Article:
Canada’s Trade Negotiators Took the Best Deal Available
A version of this article will be published in the print and online editions of the Toronto Star, October 2 and 3, 2018.
The newly renegotiated United States-Mexico-Canada Agreement (USMCA) will do much to restore investor confidence in the North American economy. That, in itself, is a win.
Negotiators from all sides are to be congratulated for working through a complex deal that provides benefits for all three economies and the region as a whole.
In particular, the United States’ negotiators showed flexibility by walking back from extreme positions in exchange for progress in priority areas. Mexico showed real leadership in its willingness to keep the agreement on a smooth path between one political administration and the next. And, despite accusations that they were ragging the puck, the Canadians proved that slow and steady was the best way through 34 chapters of complex negotiating text.
But, there was no simple formula to determine how much time was enough to get the best deal possible, nor could anyone know with certainty the extent of the concessions that could be extracted from the other side. As they reached the North American Free Trade Agreement (NAFTA) end game, Canadian negotiators faced the quandary immortalized by the punk band The Clash: “Should I stay or should I go? If I stay there may be trouble. If I leave there may be double.”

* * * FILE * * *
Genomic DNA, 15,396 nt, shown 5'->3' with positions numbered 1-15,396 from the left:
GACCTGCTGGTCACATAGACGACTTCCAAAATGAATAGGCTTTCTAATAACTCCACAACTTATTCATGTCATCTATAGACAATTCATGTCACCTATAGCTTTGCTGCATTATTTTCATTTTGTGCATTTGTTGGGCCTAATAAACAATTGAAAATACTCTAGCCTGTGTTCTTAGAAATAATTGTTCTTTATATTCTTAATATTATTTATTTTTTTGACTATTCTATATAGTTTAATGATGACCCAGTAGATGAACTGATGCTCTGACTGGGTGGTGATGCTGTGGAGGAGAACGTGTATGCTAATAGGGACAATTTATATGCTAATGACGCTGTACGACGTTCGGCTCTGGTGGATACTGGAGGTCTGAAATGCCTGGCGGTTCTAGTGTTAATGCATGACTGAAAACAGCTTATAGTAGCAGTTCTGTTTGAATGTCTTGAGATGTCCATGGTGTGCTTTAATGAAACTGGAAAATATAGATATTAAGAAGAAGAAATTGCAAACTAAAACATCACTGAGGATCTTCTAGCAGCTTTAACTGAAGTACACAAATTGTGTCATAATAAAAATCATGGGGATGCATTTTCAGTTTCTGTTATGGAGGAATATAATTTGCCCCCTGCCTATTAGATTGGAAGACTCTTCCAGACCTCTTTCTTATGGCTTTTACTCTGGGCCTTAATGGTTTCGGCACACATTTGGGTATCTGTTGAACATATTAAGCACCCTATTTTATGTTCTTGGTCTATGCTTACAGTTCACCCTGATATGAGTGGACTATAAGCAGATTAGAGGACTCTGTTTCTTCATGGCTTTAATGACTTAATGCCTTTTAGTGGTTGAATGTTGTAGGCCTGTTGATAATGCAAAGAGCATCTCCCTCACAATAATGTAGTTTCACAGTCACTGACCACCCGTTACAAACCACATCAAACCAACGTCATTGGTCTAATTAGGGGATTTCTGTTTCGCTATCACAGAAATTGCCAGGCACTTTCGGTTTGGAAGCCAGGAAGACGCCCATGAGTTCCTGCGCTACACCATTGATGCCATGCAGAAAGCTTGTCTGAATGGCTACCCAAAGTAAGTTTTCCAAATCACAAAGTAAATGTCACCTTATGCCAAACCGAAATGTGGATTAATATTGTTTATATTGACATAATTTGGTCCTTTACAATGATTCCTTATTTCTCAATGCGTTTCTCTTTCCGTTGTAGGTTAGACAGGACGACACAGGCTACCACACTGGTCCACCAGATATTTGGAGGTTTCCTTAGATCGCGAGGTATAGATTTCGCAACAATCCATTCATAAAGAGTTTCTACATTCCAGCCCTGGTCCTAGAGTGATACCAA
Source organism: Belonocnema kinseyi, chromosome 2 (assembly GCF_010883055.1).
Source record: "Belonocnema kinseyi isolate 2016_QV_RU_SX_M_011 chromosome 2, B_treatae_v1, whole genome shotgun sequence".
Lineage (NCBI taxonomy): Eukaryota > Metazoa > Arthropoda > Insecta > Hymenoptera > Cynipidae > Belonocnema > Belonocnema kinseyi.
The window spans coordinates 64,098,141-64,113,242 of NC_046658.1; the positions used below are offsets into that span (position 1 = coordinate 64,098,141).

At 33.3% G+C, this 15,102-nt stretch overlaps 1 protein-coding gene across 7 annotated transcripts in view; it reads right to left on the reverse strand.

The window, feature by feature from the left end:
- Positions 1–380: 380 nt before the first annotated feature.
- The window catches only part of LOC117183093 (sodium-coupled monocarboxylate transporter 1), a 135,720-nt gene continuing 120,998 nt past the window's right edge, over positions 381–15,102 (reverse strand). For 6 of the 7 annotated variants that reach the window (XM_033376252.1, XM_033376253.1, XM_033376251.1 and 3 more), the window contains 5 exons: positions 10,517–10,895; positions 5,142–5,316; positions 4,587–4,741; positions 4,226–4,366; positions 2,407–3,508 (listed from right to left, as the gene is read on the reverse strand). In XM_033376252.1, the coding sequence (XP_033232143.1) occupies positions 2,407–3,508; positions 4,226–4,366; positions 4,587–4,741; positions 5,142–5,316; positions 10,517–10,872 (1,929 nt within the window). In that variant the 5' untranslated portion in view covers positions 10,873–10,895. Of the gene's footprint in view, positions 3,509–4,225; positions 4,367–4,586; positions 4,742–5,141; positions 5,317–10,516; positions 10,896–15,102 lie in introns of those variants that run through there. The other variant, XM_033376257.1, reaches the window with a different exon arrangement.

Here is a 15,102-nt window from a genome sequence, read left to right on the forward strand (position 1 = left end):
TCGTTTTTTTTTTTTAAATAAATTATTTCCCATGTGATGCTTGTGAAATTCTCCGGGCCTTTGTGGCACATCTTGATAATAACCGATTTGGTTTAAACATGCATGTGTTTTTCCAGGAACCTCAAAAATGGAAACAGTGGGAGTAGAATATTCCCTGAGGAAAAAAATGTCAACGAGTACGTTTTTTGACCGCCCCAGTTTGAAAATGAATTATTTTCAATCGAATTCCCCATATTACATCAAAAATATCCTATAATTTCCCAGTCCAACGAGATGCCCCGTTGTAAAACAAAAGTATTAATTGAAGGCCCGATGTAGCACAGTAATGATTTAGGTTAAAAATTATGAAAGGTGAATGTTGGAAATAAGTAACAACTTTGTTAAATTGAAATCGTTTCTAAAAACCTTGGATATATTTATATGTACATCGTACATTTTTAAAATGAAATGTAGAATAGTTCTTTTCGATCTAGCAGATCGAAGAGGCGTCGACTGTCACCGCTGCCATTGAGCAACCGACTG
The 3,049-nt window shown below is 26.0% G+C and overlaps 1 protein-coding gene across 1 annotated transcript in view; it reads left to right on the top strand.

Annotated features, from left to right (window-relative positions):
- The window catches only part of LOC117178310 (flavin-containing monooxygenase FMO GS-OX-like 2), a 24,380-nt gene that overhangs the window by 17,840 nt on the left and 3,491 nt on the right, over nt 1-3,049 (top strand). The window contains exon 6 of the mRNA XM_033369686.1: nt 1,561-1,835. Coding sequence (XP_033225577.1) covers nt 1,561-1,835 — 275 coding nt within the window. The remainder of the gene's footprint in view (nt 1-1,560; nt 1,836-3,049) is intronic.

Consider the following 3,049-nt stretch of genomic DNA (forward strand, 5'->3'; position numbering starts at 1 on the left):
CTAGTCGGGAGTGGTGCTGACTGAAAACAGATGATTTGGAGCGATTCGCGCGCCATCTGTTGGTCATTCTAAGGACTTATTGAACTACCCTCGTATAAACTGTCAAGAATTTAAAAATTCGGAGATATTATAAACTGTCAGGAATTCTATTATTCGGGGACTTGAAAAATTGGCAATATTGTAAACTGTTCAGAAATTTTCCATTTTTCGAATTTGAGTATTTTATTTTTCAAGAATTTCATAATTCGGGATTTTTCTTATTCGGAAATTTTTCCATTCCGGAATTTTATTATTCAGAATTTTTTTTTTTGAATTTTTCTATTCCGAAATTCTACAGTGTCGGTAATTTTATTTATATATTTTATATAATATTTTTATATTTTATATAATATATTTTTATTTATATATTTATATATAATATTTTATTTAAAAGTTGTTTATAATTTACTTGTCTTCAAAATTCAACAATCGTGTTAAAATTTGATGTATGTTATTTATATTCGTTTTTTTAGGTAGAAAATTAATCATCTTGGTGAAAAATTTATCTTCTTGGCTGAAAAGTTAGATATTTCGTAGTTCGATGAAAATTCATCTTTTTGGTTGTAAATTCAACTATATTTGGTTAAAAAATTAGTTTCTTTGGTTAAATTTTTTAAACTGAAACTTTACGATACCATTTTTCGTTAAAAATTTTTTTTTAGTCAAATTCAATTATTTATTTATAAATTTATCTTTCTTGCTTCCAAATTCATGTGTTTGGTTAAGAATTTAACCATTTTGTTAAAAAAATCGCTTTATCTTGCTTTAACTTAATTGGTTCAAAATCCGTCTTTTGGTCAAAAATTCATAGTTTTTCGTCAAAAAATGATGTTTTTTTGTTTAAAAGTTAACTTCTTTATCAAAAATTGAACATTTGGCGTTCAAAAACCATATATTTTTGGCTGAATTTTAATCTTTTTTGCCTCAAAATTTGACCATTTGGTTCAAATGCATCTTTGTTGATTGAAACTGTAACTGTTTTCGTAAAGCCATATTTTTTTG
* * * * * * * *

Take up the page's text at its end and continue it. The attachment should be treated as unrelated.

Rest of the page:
The Canadian team calculated that there was a landing strip for settlement that would give them most of what they needed on priority issues but also that the period available to get a deal was time limited. It was bracketed on one side by grudging acceptance by the White House that a trilateral deal would be preferable to a bilateral one but bracketed on the other side by the limits of the President Donald Trump’s patience and his well-known inclination to pull the plug on the NAFTA entirely.